How to Create a Playlist to Inspire Your Practice
A well-curated list of tunes may be exactly what you need to show up, and keep from cutting your practice short. Sure, it takes some forethought, but having that perfect song come on right when your brain is telling your body to give up is well worth it. And who doesn’t want to dance in chair pose when your throwback jam comes on? (By the way, if you’re saying “me” right now… loosen up, my friend.) Lastly, having tunes crafted for that day’s type of yoga session or workout holds you accountable. If the playlist’s duration is 1 hour, and full of hand-selected songs you want to move, stretch, or breathe to, you won’t cheat yourself. And that electronic song with too many beats per minute won’t be rudely interrupting your “wind down” anymore.
Here are my go-to steps for curating an epic playlist:
1. Choose Your Moves. First, decide what kind of movement practice you will be doing so that the music choices are appropriate and uplifting. While sourcing songs, you may find it easier to create an entire series of playlists at once. That way, you’ll have a go-to HIIT, vinyasa, run, and yin playlist, or others that suit your style, for whenever the mood (moves?) strike.
2. Start Listening for Songs. I’m the girl that Shazaam’s when a convertible passes me by while blaring a great beat (last week it was a Panjabi MC song I had totally forgotten about!). No matter where you are, anytime you hear a song that makes your hips sway or relaxes your inner angst, throw it into a catchall folder in Spotify. I have a playlist called “Vinyasa Dump”- the name seems quite weird now that I am telling everyone, but I wanted to “dump” all the potential flow songs I came across into one place; the spur of the moment title seemed fitting. I add to this list constantly, whether I am actively searching for music or come across a great tune while out and about. I also have ones titled “Mellow Flow”, “Restorative”, and “Sweat it Out”- three more catchall playlists. When I want to curate a new compilation, I can comb through hundreds of songs I’ve already hand-selected.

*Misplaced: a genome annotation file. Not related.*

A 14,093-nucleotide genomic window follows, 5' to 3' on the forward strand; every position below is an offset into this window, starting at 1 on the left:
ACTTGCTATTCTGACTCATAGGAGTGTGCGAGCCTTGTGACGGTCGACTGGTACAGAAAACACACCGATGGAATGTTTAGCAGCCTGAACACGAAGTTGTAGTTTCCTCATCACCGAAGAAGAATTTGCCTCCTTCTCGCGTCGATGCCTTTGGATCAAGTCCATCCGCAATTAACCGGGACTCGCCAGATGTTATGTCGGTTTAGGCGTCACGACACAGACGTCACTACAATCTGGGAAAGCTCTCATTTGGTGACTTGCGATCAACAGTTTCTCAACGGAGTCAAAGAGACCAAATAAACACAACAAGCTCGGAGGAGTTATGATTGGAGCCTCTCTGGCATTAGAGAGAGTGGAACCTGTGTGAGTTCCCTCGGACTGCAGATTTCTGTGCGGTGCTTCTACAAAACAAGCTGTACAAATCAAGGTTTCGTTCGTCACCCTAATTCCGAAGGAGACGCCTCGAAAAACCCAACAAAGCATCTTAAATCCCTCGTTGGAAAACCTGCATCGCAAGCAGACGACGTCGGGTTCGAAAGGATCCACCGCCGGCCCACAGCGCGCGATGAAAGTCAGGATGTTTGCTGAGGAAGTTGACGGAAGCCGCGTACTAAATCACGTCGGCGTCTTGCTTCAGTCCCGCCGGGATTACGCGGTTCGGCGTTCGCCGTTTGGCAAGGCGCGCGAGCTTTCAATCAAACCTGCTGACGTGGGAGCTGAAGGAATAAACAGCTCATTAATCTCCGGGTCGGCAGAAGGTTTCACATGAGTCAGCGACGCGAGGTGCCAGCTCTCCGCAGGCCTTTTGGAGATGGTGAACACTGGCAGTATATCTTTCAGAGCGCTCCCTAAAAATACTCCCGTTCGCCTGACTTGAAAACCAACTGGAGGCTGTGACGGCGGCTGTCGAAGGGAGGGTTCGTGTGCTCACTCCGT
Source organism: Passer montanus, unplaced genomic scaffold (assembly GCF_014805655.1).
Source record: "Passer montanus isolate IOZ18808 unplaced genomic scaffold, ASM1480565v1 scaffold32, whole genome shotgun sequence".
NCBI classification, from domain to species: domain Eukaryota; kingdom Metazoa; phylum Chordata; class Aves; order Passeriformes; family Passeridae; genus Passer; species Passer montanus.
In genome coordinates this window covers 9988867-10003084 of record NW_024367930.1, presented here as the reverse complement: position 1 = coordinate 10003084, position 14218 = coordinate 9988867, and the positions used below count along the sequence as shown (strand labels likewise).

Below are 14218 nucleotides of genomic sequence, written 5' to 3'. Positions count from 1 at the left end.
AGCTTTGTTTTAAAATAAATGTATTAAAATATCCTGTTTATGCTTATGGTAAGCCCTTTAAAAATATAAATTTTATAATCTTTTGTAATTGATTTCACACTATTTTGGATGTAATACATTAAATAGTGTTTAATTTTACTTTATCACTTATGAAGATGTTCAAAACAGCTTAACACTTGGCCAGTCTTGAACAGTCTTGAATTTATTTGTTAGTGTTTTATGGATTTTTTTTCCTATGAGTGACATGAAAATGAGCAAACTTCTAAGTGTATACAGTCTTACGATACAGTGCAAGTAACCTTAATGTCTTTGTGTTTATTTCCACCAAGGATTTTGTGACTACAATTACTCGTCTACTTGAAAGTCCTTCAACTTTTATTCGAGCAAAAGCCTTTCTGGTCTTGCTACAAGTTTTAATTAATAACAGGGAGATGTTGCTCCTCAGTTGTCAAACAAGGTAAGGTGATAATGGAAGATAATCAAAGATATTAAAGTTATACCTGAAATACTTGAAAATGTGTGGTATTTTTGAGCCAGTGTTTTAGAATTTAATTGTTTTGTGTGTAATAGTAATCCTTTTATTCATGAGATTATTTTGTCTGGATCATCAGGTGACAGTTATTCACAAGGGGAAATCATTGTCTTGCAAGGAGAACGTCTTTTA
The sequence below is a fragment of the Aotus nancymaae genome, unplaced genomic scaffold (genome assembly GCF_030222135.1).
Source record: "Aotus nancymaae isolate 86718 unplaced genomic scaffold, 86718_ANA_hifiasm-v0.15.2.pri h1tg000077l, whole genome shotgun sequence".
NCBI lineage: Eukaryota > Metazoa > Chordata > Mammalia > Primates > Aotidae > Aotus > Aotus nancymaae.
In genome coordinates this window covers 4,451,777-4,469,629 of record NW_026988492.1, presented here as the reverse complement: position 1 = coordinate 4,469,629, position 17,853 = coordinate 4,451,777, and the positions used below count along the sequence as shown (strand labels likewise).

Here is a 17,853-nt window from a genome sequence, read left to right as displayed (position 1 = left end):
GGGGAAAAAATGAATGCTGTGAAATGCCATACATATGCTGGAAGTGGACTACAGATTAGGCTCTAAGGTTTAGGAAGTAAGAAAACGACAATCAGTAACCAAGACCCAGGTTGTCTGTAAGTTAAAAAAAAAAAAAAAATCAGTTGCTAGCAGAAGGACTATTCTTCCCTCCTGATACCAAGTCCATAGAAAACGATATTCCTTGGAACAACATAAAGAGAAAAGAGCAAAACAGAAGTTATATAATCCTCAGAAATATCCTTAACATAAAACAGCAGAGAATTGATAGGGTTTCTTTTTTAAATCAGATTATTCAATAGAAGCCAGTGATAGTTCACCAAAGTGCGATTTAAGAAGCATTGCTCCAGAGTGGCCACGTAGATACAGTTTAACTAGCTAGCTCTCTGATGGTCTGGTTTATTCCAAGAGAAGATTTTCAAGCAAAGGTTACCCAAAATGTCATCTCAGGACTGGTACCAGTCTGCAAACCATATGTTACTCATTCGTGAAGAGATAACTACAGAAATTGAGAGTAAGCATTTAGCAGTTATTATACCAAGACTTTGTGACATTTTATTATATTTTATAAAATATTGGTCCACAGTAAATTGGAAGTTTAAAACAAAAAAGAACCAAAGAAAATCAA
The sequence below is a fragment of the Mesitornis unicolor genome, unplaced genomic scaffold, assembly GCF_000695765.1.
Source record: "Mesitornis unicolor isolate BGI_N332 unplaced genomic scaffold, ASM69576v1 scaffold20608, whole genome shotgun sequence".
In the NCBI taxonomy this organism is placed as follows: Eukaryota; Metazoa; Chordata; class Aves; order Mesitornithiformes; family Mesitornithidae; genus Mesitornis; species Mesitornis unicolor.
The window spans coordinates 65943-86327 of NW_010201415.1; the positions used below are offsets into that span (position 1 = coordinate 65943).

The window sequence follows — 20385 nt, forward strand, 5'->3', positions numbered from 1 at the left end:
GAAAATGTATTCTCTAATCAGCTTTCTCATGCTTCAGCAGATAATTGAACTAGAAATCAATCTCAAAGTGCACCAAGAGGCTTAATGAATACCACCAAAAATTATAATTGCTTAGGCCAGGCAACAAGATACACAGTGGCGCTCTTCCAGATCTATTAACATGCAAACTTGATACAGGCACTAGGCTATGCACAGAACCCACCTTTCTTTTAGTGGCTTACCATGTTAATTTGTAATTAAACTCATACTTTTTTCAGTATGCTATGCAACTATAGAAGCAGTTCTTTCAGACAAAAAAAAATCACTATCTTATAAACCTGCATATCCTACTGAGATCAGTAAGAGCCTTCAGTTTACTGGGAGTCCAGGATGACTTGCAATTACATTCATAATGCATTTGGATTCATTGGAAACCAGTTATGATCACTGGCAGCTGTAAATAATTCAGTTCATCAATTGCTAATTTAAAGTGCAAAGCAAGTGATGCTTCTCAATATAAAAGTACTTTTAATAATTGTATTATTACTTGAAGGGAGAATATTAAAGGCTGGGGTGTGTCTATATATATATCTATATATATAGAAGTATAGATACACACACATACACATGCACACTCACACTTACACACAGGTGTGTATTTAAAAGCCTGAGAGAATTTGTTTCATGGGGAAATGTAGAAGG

3. Utilize Spotify’s Suggestions. When you carve out time and begin going down the rabbit hole of finding new music, use the platform’s music and artist suggestions to simplify the search. If the playback toggle is selected in your account, similar songs will come on after your playlist ends. More rabbit holes, more content. And remember, if you hear a great restorative song while you’re putting together a run mix, throw it in a general “Chill Out” playlist for later use.
4. Time Management. As I’m creating a new playlist for a specific occasion, I’m staying aware of the session’s movement progression. I know if I need a 90-minute vinyasa playlist, I am going to have the obvious tunes that make you want to flow, as well as some great wind down songs. I generally put all the songs into the folder, while keeping an eye on the playlist’s total duration. If the mix is for you and your workout, set the duration for the exact time you want to practice. If it is for a class, I suggest making it approximately ten minutes less than the class length. This will account for introductions as well as a few minutes at the end, sans music, for a post-savasana meditation.
5. Perfect the Arrangement. When the playlist length is just about right, begin arranging the songs. Think of where you will be throughout your session. For example, in my flow classes, the songs at the beginning are mellow. However, they don’t put you to sleep. They make you want to move your body and start to wake up. Gradually, I get into songs with the right number of beats per minute to inspire movement with breath. This is where we flow. Words, no words, I like it all. Everyone has opinions on this- my thought is do what makes you jazzed.
Toward the second half of practice, when the body is warm and we are doing more static holds, I ditch the boom, boom, boom staccato beats. They can get overwhelming when you’re holding a pose and focusing on alignment. I still keep the music upbeat… though it becomes somewhat smoother. Lastly, I taper the intensity all the way to restorative music to prepare for savasana. Even if you are going to hit it hard at the gym, when you’re just warming up and getting limber, you probably don’t want any spastic tunes blasting in your ears. Build up to your iron-pumping or sprints. And make sure you squeeze in songs that inspire a well-deserved stretch.
6. Give It a Name that Sparks Joy. I love naming my playlists. Like a good mix tape from the 90’s, there is a lot of creativity and emotion that surrounds a compilation, but without all that teenage angst. I don’t know if it’s the helpless writer in me, or not, but all of my playlist names speak to where I am in life. I have ones titled “The Other Side of the Earth” (I lived in Australia), “Connect the Dots” (inspired by Steve Job’s famous quote), “Perfectly Imperfect”, and dozens more. Let these babies spark joy.
Purpose, encouragement, hope, and intention- it’s all in there. Goodbye tired tunes. Hello inspired practice.